The Spanish Armada
The Rise & Fall of the
World's first Naval superpower
During the first 30 years of Elizabeth's reign England was
largely at peace. Commerce revived, and English ships were boldly venturing across
the seas to the West Indies. There they came into conflict with Spain
and Portugal, which owned and ruled the whole New World and claimed
a monopoly of trade. English smugglers broke through the blockade
and made huge profits by selling, in the West Indies, blacks they
had seized in Africa. John Hawkins, Sir Francis Drake, and other
English seamen also waylaid Spanish ships on their way home and seized
their gold. Elizabeth aided the English privateers with ships and money
and shared in their profits and stolen treasure. Philip II
finally decided to put an end to these attacks by invading and
After years of preparation, Philip assembled a great fleet of
his best and largest warships, called by the Spanish the Armada (that
is, fleet). In 1588 the Armada sailed into the English Channel.
The English were waiting for them and at once put out to sea. Their
ships were of newer design, smaller than the Spanish galleons, but
faster and more heavily armed. In a nine-day battle they inflicted
terrible losses on the enemy. The ships that escaped ran into bad weather
and only a few returned to Spain. English ships then carried the war
to Spain. When the struggle ended--after the deaths of both
Elizabeth and Philip--no Spanish fleet dared to contest England's command
of the seas.
Beginning on July 21, 1588, a great fleet of ships from Spain
engaged English forces in combat in English waters. This was the
"Invincible Armada", sent by Philip II, king of Spain. The Armada was made up of130 ships, not more than 50 of them real men-of-war. They carried 30,493men, of whom 18,973 were soldiers.
Philip II had many reasons for attacking England. In part, his was
a religious war against heretics. Mary Stuart, queen of Scotland
and the Catholic hope for succession to the throne of England, had
been executed. With her died the chance of defeating the
Protestant Reformation. Pope Sixtus V urged Philip to the holy war,
promising him financial aid.
Another reason for Philip's wrath was that English
pirates, chartered by Queen Elizabeth I, had challenged Spain's
dominions. English privateers captured Spanish ships carrying treasure
from the New World and from Africa. This booty made up a large part
of England's Royal Treasury. A climax was reached when Francis
Drake sailed around the world, trading at will in Spanish territory,
and was knighted by Elizabeth I on his return.
The original Spanish plan of attack was made by the foremost
Spanish seaman of his time, Don Alvaro de Bazan, marquis of Santa Cruz.
The plan, which called for an invading force of 556 ships and 94,222men-at-arms, was spoiled by Drake's raids. Drake entered the
harbor of Cadiz with 23 English vessels in April 1587 and destroyed
or captured 38 of the Spanish ships that were to make up the Armada.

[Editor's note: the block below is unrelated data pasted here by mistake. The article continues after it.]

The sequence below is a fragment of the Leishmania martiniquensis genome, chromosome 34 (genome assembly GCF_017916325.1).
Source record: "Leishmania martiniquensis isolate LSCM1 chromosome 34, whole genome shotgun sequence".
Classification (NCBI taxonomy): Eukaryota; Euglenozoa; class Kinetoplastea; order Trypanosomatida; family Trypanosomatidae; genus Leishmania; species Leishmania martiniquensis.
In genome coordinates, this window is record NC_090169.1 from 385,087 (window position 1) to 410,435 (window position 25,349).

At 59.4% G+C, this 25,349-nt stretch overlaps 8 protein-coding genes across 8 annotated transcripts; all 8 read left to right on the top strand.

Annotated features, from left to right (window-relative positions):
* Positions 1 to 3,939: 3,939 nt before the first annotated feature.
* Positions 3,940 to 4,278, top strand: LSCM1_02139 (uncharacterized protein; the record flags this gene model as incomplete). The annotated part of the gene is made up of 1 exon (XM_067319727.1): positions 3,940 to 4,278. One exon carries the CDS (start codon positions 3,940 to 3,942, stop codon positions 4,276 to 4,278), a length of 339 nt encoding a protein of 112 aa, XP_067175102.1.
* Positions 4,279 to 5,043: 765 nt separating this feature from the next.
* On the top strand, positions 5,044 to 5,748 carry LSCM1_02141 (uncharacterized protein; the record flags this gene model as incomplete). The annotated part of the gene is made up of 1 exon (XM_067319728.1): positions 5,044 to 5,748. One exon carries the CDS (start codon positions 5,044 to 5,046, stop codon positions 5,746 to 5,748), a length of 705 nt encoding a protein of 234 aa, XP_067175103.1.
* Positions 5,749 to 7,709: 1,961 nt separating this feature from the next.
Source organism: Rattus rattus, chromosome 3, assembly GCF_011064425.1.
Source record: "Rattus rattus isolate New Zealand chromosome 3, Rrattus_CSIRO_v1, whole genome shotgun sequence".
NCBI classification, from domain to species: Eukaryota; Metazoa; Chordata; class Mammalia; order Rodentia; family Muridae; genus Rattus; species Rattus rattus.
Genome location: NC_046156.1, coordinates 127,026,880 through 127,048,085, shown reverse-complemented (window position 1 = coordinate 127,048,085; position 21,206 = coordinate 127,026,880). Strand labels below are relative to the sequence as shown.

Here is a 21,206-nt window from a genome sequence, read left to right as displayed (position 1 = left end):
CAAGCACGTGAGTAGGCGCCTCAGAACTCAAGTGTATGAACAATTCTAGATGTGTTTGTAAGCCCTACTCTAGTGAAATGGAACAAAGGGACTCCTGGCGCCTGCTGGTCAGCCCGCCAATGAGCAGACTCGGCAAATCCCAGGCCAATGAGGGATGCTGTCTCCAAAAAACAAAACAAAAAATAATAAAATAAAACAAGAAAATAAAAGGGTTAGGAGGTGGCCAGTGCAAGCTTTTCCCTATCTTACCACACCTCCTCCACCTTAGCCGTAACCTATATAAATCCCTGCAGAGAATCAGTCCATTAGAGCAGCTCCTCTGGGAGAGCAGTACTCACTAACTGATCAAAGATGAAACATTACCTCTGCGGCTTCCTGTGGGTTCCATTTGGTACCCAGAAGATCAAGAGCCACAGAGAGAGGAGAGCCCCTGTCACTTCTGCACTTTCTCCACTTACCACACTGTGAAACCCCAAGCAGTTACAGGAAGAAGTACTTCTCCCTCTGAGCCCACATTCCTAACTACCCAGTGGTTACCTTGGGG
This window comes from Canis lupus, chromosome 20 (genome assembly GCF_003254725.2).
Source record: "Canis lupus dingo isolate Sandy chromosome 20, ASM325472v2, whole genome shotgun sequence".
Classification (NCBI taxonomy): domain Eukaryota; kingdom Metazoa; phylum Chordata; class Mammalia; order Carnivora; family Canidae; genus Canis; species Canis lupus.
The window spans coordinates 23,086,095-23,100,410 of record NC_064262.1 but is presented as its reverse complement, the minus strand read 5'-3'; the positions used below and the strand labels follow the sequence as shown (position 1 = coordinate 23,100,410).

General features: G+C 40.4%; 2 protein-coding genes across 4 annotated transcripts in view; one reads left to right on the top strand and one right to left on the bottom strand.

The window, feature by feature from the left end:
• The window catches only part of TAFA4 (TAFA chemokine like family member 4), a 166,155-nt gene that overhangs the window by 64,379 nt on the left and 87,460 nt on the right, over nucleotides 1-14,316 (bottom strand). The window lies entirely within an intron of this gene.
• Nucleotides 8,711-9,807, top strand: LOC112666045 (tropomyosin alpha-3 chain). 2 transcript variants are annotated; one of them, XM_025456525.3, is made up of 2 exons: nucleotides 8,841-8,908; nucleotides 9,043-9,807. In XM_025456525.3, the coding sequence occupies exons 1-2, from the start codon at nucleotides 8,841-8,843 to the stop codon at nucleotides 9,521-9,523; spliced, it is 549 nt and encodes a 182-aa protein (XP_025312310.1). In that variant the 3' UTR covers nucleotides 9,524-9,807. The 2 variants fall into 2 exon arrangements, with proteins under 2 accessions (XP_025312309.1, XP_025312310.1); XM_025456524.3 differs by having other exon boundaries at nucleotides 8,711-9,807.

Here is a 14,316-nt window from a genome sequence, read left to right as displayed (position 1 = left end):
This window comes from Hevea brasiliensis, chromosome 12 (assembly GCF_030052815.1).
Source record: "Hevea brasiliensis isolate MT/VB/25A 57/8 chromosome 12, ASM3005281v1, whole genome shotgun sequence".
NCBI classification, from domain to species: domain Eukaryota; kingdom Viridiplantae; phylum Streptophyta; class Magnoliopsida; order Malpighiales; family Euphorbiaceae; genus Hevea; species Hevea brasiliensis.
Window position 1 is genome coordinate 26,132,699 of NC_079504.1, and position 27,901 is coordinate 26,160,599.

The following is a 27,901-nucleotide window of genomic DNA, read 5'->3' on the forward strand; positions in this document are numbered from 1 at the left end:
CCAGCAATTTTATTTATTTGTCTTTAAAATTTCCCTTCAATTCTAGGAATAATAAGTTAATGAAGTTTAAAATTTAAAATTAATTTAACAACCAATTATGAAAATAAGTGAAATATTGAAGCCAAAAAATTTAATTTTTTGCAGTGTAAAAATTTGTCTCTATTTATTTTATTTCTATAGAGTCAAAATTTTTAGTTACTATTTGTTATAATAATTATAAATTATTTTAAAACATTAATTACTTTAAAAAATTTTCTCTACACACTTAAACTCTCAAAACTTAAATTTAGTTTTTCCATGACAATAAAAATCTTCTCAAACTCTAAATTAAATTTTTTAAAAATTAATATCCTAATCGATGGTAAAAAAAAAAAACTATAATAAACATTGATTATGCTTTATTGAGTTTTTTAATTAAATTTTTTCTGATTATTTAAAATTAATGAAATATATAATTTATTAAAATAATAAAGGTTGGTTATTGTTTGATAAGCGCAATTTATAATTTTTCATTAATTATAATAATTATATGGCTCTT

He took still more ships at Cascaes Bay and off Cape St. Vincent,
and Philip had to change his strategy.
The new Spanish plan of attack called for fewer ships and men.
The land invasion was to be commanded by Alessandro Farnese, duke
of Parma, an experienced soldier and head of Philip's occupation army
in the Netherlands. Santa Cruz opposed this selection, but
his resistance ended with his death in January 1588. The Armada was
then placed under the command of Don Alonso Perez de Guzman, duke
of Medina Sidonia, an inexperienced warrior.
The Armada sailed from Lisbon on May 20, 1588. After putting in
at Coruna for repairs, it was sighted in the English Channel on July 19.The English fleet that met it was composed of 197 ships; many
were small coastal vessels, so the total tonnage of the two forces
was about equal.
The battle was decided by the superior speed and maneuverability
of the long, low English ships and by their long-range firepower.
The Spanish were accustomed to the Mediterranean style of fighting,
which called for ramming and boarding. The English raked the Spaniards
with broadsides at long range. In the first engagement, near Eddystone,
a Spanish flagship was destroyed and other vessels of the Armada
were severely damaged. Other battles were fought off St. Alban's head
on July 23 and off the Isle of Wight on July 25. The Armada retreated
to Calais. Medina Sidonia sent a message requesting Parma's
help. Blockaded, Parma was unable to aid him.
At midnight on July 28 eight fire ships drifted into the harbor
of Calais and burst into flames. The Spaniards panicked, cut
their anchor cables, and drifted near Gravelines. Attacked again,
the Armada fled north, intending to sail around Ireland's west coast
and return to Spain. Buffeted by gales, many ships sank or ran
aground. In all, 63 Armada ships
were lost, even though only four
had been sunk in battle.
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